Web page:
February 25, 2011

Bafa Bafa Game Immerses Marketing Students in Strange New World

Dr. James Gentry has taken a decidedly different approach to help students understand an aspect of international marketing that they could not get from reading a textbook. The approach involves creating two unique classroom cultures that force students to rethink the way they might deal with people who grow up with different cultural norms. The role playing game is called Bafa Bafa and Gentry has been using it in his classes for over ten years.

“The class is divided into two very distinct cultures with half of the class moving to a second classroom,” said Gentry. “Each group learns their culture and practices it at the beginning of the class period. Observers of the other culture visit but do not participate, after which they return to their own culture to share their observations.”

The experience of observing a foreign culture and trying to communicate that culture back to their own, as well as participating within the guidelines of the foreign culture’s rules can be quite eye opening to students.

“The purpose is to really have distinct cultures and then have the students -- many of whom have not had the experience of crossing borders -- find a different pace of life, experience a strange language, and other things that really violate their scripts of right and wrong.”

One of the two groups known as the alpha group focuses on personal space and male vs. female relationship dynamics. The beta group is focused on participation in a game which is based on counting, colors, and definite rules.

“The beta group provides an arena where students walk in and they can’t understand what is being said or what is being done or some strange gestures. Language is very low context in the group which means it’s all about the game. The other culture is touchy feely and women are looked at almost as property but they are also very protected.”

Although sometimes students may take offense to some of the rules in the game Gentry believes that it is important in order for students to begin to think globally regarding business relationships.

“One aspect they learn is that personal space in our culture is a reality and if I get too close to you, you start getting uncomfortable. In many cultures people are right up to each other touching -- getting the kids to touch or put their arm around the other students is really hard. It puts those kids at a discomfort but then they realize that there are billions of people around the world doing that.”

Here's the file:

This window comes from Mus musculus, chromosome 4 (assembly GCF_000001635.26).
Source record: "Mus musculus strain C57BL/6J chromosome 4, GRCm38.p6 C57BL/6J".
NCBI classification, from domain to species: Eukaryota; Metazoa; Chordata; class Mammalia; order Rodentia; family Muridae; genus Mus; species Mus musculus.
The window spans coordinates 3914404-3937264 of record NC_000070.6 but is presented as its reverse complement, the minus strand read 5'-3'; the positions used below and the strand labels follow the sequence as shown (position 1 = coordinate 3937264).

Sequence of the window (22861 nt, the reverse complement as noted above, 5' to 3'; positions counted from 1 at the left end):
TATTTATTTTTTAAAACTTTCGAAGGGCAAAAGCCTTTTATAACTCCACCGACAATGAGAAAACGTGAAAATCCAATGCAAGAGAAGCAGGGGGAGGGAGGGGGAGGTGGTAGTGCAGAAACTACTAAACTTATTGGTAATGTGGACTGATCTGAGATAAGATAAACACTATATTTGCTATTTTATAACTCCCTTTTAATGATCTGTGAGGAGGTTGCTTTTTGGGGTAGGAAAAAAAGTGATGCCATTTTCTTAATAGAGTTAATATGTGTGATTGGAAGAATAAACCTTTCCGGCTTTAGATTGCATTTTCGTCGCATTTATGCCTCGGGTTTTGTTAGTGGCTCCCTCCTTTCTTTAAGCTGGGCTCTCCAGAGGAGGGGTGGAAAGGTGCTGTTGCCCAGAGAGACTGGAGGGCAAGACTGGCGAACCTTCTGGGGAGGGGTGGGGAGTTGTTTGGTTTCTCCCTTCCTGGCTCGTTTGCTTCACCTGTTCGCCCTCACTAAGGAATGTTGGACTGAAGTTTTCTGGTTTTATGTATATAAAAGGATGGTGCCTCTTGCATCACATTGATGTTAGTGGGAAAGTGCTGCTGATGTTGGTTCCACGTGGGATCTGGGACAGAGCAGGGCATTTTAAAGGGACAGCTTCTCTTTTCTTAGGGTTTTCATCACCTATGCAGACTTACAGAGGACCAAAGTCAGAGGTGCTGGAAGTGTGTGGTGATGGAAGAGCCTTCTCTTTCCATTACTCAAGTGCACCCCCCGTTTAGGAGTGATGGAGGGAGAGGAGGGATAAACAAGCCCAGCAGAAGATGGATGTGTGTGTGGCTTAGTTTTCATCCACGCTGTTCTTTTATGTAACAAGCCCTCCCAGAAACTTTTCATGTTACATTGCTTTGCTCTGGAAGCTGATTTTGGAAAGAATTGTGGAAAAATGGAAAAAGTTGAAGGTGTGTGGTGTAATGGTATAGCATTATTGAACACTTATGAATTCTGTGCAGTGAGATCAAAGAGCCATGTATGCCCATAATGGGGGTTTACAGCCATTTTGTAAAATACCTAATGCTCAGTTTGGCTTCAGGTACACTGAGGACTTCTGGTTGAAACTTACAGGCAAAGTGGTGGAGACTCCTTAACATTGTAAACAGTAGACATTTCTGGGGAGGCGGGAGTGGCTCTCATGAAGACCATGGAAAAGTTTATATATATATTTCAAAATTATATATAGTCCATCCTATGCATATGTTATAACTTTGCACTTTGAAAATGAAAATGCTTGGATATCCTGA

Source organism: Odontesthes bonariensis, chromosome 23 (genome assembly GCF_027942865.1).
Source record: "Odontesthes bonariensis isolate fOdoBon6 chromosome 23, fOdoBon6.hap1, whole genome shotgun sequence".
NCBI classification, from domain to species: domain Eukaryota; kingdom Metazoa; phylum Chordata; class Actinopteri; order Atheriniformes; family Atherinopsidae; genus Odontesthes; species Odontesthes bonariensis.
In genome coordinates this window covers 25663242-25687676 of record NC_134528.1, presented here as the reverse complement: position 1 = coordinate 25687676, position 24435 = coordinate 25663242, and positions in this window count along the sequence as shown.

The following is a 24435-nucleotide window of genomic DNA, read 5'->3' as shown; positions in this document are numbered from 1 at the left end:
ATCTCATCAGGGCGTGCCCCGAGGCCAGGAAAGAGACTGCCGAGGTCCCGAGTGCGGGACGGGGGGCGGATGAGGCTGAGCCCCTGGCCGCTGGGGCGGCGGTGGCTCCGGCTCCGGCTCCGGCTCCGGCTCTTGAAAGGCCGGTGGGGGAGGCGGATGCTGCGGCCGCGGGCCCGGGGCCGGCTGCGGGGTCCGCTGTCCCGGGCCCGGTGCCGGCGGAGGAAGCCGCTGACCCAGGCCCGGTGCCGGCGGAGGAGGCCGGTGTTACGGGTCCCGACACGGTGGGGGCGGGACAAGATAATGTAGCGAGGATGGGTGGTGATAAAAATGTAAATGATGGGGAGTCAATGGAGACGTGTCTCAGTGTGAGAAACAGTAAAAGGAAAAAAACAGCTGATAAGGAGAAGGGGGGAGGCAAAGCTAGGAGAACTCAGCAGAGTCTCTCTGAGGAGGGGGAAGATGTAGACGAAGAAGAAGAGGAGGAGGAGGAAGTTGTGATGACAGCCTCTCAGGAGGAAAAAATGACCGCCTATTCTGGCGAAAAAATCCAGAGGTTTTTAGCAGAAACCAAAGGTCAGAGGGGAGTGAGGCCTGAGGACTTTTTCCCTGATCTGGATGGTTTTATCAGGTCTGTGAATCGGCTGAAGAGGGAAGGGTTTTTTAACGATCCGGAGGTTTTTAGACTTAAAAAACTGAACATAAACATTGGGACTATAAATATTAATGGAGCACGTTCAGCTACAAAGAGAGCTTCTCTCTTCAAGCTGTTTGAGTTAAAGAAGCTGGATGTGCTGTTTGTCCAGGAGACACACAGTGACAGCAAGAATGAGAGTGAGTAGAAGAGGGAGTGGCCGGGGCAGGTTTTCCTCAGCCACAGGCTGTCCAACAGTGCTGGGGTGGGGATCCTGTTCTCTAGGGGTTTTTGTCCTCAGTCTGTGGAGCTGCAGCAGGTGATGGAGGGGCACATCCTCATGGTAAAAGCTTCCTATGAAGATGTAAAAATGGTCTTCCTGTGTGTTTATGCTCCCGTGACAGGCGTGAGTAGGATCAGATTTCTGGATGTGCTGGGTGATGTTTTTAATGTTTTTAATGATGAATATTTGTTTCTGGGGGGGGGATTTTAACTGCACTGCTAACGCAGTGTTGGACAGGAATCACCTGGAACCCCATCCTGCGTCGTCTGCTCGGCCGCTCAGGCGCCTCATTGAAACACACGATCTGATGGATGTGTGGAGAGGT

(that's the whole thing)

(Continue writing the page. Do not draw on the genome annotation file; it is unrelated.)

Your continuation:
The fact that females often take what to them is a subservient role in the game is also part of the role playing.

“I think some are offended but then hopefully that’s part of a good learning experience to realize the values and that what is seen as right and wrong by us is pretty limited. This world has different definitions. It may break our laws if we were to do certain things but in some countries you can’t do business unless you do. Bribes are a part of doing business internationally especially in the developing world. If you can’t get out of a country without putting some money in your passport then you better learn to put some money in your passport.”

Gentry also sees the significance of recent political uprisings in Northern Africa and the Middle East tied to what students are learning in his international marketing class.

“A lot of what is happening right now is women wanting change who have been denied that for so long. I think that is kind of a reflection of what we’re doing. It’s a good time to be teaching international marketing because you talk about culture and then you see these things happening and people are beginning to implement change.”

Gentry, who joined the UNL College of Business Administration in 1987, is the current Graduate Chair for the department of Marketing and is endowed with the Maurice J. and Alice Hoffman College Professorship in Marketing. He was assisted in teaching the international marketing class this semester by PhD marketing student Justine Rapp.

Dr. James Gentry

Dr. James Gentry